Three of the Best Spring Veggies


Spring is glorious for all sorts of reasons. First and foremost: winter is over. So “yay!” to that. But also, more specifically focused on fitness, the warmer season opens up a new realm of dietary possibilities. Whereas the colder months of winter tend to limit you to heavy soup, stews, and the like, spring offers lighter, healthier, vegetable-centric options.

But, what vegetables are actually in season during the spring months? Are there any that are particularly beneficial? To help you sort through the mass of nutritional advice out there, here is a small list of just three of the best spring veggies that should make regular appearances on your plate.

1 – Watercress

Despite its fairly common use in restaurants around the world, most Americans tend to forget about this nutrient-tense cousin of broccoli. Easily added to salads and other dishes, watercress has a fantastic peppery taste that can deepen the flavor of lots of recipes. More importantly, the leafy green also contains high levels of vitamins K, C, and A. Watercress is also packed with naturally-occurring nitrates, which have been shown in recent years to have a powerful impact on athletic performance.

2 – Pea Shoots

Pea shoots are kind of a funny little vegetable. In reality, they are the young leaves of the pea plant – complete with the little spirally bits – rather than the parts that usually get the attention. Interestingly, these crispy microgreens taste just like peas but offer a touch more flexibility in their usage and differ from the pea fruit (yes, it’s a fruit) slightly in their nutrition.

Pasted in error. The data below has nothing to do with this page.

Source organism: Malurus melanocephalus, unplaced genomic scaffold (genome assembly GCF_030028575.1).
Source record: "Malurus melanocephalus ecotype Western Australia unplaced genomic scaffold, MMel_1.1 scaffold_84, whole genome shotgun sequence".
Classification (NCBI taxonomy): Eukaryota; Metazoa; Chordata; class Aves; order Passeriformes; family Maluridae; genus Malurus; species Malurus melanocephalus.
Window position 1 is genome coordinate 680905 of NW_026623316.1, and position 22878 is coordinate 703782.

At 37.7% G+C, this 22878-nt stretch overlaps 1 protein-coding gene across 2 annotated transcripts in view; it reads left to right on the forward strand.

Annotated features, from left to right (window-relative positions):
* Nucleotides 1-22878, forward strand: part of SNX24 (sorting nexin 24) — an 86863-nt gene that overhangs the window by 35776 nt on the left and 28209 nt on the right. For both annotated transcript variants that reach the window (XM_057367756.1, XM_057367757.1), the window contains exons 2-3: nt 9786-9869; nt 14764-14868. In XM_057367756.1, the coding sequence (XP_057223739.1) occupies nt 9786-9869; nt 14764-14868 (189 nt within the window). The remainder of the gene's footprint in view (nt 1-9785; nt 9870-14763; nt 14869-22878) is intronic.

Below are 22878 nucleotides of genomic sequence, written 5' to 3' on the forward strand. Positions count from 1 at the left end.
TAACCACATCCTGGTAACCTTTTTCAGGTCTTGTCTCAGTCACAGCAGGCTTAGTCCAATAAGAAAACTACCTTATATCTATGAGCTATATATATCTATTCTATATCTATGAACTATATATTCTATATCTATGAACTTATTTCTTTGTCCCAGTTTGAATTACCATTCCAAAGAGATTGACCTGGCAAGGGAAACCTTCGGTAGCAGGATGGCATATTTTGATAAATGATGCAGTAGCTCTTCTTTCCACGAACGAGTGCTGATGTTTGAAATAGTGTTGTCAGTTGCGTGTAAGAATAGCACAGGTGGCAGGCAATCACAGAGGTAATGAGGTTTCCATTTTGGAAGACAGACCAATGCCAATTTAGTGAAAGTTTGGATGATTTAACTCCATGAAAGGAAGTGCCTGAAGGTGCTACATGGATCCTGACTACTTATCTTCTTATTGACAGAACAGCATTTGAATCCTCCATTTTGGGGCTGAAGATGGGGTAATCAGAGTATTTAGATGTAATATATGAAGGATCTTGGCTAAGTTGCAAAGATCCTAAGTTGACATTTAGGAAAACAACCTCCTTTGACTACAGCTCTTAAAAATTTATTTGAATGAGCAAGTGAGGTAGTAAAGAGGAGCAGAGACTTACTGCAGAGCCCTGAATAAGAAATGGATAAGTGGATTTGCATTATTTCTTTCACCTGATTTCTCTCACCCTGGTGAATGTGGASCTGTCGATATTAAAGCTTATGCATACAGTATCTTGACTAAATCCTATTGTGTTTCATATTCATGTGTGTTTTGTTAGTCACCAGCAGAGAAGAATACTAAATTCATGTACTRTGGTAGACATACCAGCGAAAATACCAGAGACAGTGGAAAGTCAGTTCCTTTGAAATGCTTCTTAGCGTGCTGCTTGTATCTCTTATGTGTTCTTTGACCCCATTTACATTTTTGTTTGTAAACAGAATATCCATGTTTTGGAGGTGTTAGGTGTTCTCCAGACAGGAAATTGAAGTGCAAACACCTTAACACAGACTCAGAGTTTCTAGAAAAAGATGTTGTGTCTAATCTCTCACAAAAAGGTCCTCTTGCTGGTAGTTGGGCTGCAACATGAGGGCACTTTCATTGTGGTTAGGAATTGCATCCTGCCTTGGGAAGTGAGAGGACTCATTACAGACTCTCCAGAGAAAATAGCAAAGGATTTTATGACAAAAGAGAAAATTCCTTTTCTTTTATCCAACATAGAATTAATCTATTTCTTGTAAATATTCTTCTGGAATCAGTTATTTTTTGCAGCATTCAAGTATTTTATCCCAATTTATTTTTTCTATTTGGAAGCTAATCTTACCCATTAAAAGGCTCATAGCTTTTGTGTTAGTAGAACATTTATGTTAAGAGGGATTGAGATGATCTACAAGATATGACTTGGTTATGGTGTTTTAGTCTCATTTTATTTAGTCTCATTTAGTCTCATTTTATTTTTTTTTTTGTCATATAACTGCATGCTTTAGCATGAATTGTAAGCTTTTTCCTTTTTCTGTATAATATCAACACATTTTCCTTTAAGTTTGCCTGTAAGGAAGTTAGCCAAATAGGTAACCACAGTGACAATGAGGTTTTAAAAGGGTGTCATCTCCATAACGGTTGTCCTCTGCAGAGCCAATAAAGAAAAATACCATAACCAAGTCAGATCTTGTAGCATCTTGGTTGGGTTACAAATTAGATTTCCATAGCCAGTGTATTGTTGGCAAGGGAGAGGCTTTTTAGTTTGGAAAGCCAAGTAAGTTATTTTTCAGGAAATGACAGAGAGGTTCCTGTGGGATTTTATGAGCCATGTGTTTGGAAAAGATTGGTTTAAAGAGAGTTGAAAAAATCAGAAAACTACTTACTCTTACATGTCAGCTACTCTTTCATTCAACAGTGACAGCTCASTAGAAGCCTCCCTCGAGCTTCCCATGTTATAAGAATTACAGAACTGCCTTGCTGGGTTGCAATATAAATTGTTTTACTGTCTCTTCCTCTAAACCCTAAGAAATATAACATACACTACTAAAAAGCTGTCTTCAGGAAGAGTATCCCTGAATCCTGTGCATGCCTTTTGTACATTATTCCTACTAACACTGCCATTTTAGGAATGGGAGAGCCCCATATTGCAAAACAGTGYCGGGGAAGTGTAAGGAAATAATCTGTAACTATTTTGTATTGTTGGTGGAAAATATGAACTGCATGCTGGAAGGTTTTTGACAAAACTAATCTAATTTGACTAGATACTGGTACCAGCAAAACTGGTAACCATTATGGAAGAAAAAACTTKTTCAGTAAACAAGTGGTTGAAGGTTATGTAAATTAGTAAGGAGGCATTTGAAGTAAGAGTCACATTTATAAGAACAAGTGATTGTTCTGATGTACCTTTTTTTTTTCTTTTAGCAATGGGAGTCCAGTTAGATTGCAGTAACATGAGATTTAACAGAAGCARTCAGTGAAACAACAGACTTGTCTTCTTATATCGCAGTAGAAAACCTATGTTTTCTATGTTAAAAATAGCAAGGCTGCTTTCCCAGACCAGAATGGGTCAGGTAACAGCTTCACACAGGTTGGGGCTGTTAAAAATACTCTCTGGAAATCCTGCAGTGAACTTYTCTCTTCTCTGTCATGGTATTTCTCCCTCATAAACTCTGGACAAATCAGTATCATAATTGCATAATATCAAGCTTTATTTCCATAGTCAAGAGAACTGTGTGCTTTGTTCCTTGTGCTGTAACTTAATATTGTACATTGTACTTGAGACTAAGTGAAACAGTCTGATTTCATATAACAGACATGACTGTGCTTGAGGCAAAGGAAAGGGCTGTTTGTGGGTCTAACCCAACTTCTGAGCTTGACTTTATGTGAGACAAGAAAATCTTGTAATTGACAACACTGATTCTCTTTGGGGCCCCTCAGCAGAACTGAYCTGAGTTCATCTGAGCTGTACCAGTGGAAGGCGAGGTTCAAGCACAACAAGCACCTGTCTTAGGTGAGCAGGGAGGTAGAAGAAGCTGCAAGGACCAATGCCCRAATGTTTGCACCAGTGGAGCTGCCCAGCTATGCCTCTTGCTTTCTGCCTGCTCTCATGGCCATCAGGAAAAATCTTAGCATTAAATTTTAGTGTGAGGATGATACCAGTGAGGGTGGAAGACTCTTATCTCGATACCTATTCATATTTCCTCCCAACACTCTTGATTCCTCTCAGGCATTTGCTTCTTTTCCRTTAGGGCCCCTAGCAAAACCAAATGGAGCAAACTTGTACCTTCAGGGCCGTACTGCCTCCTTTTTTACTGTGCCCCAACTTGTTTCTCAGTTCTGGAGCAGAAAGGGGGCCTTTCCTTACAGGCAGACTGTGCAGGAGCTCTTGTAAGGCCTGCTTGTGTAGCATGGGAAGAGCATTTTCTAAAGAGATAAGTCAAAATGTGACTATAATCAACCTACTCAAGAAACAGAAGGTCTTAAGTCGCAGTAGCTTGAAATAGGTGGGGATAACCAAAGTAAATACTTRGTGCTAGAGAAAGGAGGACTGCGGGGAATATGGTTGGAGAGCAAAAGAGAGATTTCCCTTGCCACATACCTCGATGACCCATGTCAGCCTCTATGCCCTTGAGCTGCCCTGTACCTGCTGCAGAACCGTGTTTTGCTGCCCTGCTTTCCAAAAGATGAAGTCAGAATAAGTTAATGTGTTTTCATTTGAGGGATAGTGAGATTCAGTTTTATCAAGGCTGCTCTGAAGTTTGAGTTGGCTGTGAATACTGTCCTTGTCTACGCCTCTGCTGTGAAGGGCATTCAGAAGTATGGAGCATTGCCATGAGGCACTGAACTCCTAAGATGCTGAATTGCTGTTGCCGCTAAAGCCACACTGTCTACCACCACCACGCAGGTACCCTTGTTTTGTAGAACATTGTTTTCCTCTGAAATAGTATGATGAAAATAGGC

Specifically, pea shoots can be roasted, thrown into stir-fries or eaten raw. The shoots are also high in fiber, beta-carotene, vitamin C, and folate.

Of course, none of this means that peas themselves aren’t a great dietary option. Indeed they are. The point is: don’t forget about the handy, tasty shoots as well.

3 – Artichokes

Regardless whether you prefer the leaves or the softer, somewhat more appetizing hearts of the artichoke, there are tons of benefits associated with this easy-to-spot vegetable. Like all vegetables, artichokes are a great source of fiber and healthy fats, and they’re also packed with B vitamins, vitamin C, vitamin K, calcium, iron, zinc, sodium, potassium, manganese, and phosphorus.

All of this means that the humble artichoke can improve a wide variety of health aspects including cardiovascular health, brain function, digestion, immune response, metabolism and bone health. In fact, according to the USDA, artichokes are one of the best vegetable sources of antioxidants.

So, yeah, artichokes are pretty cool.